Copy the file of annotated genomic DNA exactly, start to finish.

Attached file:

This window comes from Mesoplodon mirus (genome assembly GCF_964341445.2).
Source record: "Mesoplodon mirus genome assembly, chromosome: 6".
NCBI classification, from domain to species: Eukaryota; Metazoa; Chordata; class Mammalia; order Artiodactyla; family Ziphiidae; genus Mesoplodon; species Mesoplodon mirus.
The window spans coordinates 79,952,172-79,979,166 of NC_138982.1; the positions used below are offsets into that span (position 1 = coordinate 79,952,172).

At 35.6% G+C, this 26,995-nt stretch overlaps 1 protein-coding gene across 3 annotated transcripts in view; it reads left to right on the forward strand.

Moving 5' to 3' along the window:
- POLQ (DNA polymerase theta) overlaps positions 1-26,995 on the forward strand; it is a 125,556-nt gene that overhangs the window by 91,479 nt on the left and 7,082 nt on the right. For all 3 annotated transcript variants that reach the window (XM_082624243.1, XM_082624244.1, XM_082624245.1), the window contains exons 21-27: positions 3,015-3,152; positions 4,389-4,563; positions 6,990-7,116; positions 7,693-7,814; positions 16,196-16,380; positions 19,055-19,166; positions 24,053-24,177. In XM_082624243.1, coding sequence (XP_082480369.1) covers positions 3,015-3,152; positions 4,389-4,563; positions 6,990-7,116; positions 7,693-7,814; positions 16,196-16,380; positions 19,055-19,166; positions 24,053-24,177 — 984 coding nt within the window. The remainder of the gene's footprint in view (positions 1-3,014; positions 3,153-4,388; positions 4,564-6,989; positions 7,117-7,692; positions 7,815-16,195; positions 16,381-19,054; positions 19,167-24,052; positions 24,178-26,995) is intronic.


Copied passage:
This window comes from Mesoplodon mirus (genome assembly GCF_964341445.2).
Source record: "Mesoplodon mirus genome assembly, chromosome: 6".
NCBI classification, from domain to species: Eukaryota; Metazoa; Chordata; class Mammalia; order Artiodactyla; family Ziphiidae; genus Mesoplodon; species Mesoplodon mirus.
The window spans coordinates 79,952,172-79,979,166 of NC_138982.1; the positions used below are offsets into that span (position 1 = coordinate 79,952,172).

At 35.6% G+C, this 26,995-nt stretch overlaps 1 protein-coding gene across 3 annotated transcripts in view; it reads left to right on the forward strand.

Moving 5' to 3' along the window:
- POLQ (DNA polymerase theta) overlaps positions 1-26,995 on the forward strand; it is a 125,556-nt gene that overhangs the window by 91,479 nt on the left and 7,082 nt on the right. For all 3 annotated transcript variants that reach the window (XM_082624243.1, XM_082624244.1, XM_082624245.1), the window contains exons 21-27: positions 3,015-3,152; positions 4,389-4,563; positions 6,990-7,116; positions 7,693-7,814; positions 16,196-16,380; positions 19,055-19,166; positions 24,053-24,177. In XM_082624243.1, coding sequence (XP_082480369.1) covers positions 3,015-3,152; positions 4,389-4,563; positions 6,990-7,116; positions 7,693-7,814; positions 16,196-16,380; positions 19,055-19,166; positions 24,053-24,177 — 984 coding nt within the window. The remainder of the gene's footprint in view (positions 1-3,014; positions 3,153-4,388; positions 4,564-6,989; positions 7,117-7,692; positions 7,815-16,195; positions 16,381-19,054; positions 19,167-24,052; positions 24,178-26,995) is intronic.